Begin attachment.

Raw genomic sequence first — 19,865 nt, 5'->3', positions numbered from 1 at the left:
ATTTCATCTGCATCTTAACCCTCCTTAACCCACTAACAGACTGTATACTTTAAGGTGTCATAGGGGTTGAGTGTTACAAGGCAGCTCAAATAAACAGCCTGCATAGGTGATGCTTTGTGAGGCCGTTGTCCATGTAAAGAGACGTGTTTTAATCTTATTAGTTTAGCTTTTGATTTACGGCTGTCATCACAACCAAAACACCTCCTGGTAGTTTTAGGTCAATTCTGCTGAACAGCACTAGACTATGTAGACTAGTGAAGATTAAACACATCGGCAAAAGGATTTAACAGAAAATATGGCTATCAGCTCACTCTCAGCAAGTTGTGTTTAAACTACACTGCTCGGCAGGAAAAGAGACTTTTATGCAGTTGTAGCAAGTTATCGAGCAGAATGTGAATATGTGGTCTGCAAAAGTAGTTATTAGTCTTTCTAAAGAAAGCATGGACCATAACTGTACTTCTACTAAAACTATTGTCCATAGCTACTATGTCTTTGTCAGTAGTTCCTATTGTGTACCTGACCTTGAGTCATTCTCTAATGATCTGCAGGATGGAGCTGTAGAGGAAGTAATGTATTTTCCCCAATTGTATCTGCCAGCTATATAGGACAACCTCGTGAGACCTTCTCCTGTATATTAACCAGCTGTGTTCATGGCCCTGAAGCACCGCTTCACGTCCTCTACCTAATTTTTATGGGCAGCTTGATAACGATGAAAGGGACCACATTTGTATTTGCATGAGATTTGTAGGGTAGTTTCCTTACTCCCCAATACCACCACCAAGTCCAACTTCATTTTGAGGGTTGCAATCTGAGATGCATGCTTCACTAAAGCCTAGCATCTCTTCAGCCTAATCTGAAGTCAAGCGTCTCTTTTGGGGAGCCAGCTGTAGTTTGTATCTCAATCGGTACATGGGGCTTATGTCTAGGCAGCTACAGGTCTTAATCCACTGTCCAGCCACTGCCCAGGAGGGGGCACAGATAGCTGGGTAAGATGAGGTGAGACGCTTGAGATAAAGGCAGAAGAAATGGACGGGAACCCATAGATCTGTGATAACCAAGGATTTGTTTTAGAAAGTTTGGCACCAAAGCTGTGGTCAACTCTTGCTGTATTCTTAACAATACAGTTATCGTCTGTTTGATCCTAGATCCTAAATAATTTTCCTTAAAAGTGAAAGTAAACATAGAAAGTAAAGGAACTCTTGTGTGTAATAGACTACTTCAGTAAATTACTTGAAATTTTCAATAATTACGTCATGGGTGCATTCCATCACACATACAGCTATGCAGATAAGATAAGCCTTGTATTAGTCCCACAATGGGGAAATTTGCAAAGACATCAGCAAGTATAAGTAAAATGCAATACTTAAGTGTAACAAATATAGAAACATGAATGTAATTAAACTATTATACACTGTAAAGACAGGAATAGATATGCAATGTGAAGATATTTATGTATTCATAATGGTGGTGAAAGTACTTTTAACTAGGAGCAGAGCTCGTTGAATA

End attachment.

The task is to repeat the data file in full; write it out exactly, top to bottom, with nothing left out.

Raw genomic sequence first — 19,865 nt, 5'->3', positions numbered from 1 at the left:
ATTTCATCTGCATCTTAACCCTCCTTAACCCACTAACAGACTGTATACTTTAAGGTGTCATAGGGGTTGAGTGTTACAAGGCAGCTCAAATAAACAGCCTGCATAGGTGATGCTTTGTGAGGCCGTTGTCCATGTAAAGAGACGTGTTTTAATCTTATTAGTTTAGCTTTTGATTTACGGCTGTCATCACAACCAAAACACCTCCTGGTAGTTTTAGGTCAATTCTGCTGAACAGCACTAGACTATGTAGACTAGTGAAGATTAAACACATCGGCAAAAGGATTTAACAGAAAATATGGCTATCAGCTCACTCTCAGCAAGTTGTGTTTAAACTACACTGCTCGGCAGGAAAAGAGACTTTTATGCAGTTGTAGCAAGTTATCGAGCAGAATGTGAATATGTGGTCTGCAAAAGTAGTTATTAGTCTTTCTAAAGAAAGCATGGACCATAACTGTACTTCTACTAAAACTATTGTCCATAGCTACTATGTCTTTGTCAGTAGTTCCTATTGTGTACCTGACCTTGAGTCATTCTCTAATGATCTGCAGGATGGAGCTGTAGAGGAAGTAATGTATTTTCCCCAATTGTATCTGCCAGCTATATAGGACAACCTCGTGAGACCTTCTCCTGTATATTAACCAGCTGTGTTCATGGCCCTGAAGCACCGCTTCACGTCCTCTACCTAATTTTTATGGGCAGCTTGATAACGATGAAAGGGACCACATTTGTATTTGCATGAGATTTGTAGGGTAGTTTCCTTACTCCCCAATACCACCACCAAGTCCAACTTCATTTTGAGGGTTGCAATCTGAGATGCATGCTTCACTAAAGCCTAGCATCTCTTCAGCCTAATCTGAAGTCAAGCGTCTCTTTTGGGGAGCCAGCTGTAGTTTGTATCTCAATCGGTACATGGGGCTTATGTCTAGGCAGCTACAGGTCTTAATCCACTGTCCAGCCACTGCCCAGGAGGGGGCACAGATAGCTGGGTAAGATGAGGTGAGACGCTTGAGATAAAGGCAGAAGAAATGGACGGGAACCCATAGATCTGTGATAACCAAGGATTTGTTTTAGAAAGTTTGGCACCAAAGCTGTGGTCAACTCTTGCTGTATTCTTAACAATACAGTTATCGTCTGTTTGATCCTAGATCCTAAATAATTTTCCTTAAAAGTGAAAGTAAACATAGAAAGTAAAGGAACTCTTGTGTGTAATAGACTACTTCAGTAAATTACTTGAAATTTTCAATAATTACGTCATGGGTGCATTCCATCACACATACAGCTATGCAGATAAGATAAGCCTTGTATTAGTCCCACAATGGGGAAATTTGCAAAGACATCAGCAAGTATAAGTAAAATGCAATACTTAAGTGTAACAAATATAGAAACATGAATGTAATTAAACTATTATACACTGTAAAGACAGGAATAGATATGCAATGTGAAGATATTTATGTATTCATAATGGTGGTGAAAGTACTTTTAACTAGGAGCAGAGCTCGTTGAATA